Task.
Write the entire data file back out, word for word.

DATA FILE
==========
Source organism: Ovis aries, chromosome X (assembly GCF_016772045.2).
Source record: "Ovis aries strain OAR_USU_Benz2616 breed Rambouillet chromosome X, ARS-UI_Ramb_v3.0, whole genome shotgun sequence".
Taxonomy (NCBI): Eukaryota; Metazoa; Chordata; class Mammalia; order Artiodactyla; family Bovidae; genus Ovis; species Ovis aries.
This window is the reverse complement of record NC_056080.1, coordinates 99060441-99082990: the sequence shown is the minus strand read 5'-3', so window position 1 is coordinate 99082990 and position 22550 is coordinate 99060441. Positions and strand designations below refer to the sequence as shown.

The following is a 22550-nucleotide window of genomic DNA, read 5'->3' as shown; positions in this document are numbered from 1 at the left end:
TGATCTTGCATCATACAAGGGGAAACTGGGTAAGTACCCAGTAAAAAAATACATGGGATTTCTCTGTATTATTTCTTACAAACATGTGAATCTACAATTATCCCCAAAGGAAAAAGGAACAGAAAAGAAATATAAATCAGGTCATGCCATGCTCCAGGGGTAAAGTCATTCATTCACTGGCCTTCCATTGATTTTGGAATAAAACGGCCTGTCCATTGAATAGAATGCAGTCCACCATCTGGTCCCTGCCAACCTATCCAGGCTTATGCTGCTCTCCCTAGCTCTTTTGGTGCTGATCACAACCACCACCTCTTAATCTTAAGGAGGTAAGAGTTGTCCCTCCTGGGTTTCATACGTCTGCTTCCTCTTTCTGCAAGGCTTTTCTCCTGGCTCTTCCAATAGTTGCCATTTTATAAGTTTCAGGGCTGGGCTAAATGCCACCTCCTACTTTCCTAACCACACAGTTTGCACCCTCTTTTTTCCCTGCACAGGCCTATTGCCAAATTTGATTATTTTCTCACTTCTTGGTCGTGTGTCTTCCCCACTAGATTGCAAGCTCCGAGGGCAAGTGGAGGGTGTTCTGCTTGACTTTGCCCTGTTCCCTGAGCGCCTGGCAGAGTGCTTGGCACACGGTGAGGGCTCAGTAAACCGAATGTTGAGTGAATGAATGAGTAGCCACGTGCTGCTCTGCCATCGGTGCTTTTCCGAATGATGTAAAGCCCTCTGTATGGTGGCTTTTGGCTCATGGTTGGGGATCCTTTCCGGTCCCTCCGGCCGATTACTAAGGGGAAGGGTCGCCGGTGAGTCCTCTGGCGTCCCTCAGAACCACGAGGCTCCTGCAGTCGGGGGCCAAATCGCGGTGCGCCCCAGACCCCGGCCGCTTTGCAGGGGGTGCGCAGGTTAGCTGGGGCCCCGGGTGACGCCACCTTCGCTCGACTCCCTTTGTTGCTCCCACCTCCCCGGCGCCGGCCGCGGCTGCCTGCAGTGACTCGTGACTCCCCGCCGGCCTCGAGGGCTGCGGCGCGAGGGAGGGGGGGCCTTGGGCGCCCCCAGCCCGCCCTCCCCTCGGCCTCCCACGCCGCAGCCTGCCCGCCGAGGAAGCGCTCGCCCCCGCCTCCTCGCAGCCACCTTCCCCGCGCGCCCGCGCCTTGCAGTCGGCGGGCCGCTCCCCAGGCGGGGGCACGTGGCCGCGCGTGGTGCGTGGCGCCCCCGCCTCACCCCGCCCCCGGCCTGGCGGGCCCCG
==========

Source organism: Ovis aries, chromosome X (assembly GCF_016772045.2).
Source record: "Ovis aries strain OAR_USU_Benz2616 breed Rambouillet chromosome X, ARS-UI_Ramb_v3.0, whole genome shotgun sequence".
Taxonomy (NCBI): Eukaryota; Metazoa; Chordata; class Mammalia; order Artiodactyla; family Bovidae; genus Ovis; species Ovis aries.
This window is the reverse complement of record NC_056080.1, coordinates 99060441-99082990: the sequence shown is the minus strand read 5'-3', so window position 1 is coordinate 99082990 and position 22550 is coordinate 99060441. Positions and strand designations below refer to the sequence as shown.

The following is a 22550-nucleotide window of genomic DNA, read 5'->3' as shown; positions in this document are numbered from 1 at the left end:
TGATCTTGCATCATACAAGGGGAAACTGGGTAAGTACCCAGTAAAAAAATACATGGGATTTCTCTGTATTATTTCTTACAAACATGTGAATCTACAATTATCCCCAAAGGAAAAAGGAACAGAAAAGAAATATAAATCAGGTCATGCCATGCTCCAGGGGTAAAGTCATTCATTCACTGGCCTTCCATTGATTTTGGAATAAAACGGCCTGTCCATTGAATAGAATGCAGTCCACCATCTGGTCCCTGCCAACCTATCCAGGCTTATGCTGCTCTCCCTAGCTCTTTTGGTGCTGATCACAACCACCACCTCTTAATCTTAAGGAGGTAAGAGTTGTCCCTCCTGGGTTTCATACGTCTGCTTCCTCTTTCTGCAAGGCTTTTCTCCTGGCTCTTCCAATAGTTGCCATTTTATAAGTTTCAGGGCTGGGCTAAATGCCACCTCCTACTTTCCTAACCACACAGTTTGCACCCTCTTTTTTCCCTGCACAGGCCTATTGCCAAATTTGATTATTTTCTCACTTCTTGGTCGTGTGTCTTCCCCACTAGATTGCAAGCTCCGAGGGCAAGTGGAGGGTGTTCTGCTTGACTTTGCCCTGTTCCCTGAGCGCCTGGCAGAGTGCTTGGCACACGGTGAGGGCTCAGTAAACCGAATGTTGAGTGAATGAATGAGTAGCCACGTGCTGCTCTGCCATCGGTGCTTTTCCGAATGATGTAAAGCCCTCTGTATGGTGGCTTTTGGCTCATGGTTGGGGATCCTTTCCGGTCCCTCCGGCCGATTACTAAGGGGAAGGGTCGCCGGTGAGTCCTCTGGCGTCCCTCAGAACCACGAGGCTCCTGCAGTCGGGGGCCAAATCGCGGTGCGCCCCAGACCCCGGCCGCTTTGCAGGGGGTGCGCAGGTTAGCTGGGGCCCCGGGTGACGCCACCTTCGCTCGACTCCCTTTGTTGCTCCCACCTCCCCGGCGCCGGCCGCGGCTGCCTGCAGTGACTCGTGACTCCCCGCCGGCCTCGAGGGCTGCGGCGCGAGGGAGGGGGGGCCTTGGGCGCCCCCAGCCCGCCCTCCCCTCGGCCTCCCACGCCGCAGCCTGCCCGCCGAGGAAGCGCTCGCCCCCGCCTCCTCGCAGCCACCTTCCCCGCGCGCCCGCGCCTTGCAGTCGGCGGGCCGCTCCCCAGGCGGGGGCACGTGGCCGCGCGTGGTGCGTGGCGCCCCCGCCTCACCCCGCCCCCGGCCTGGCGGGCCCCG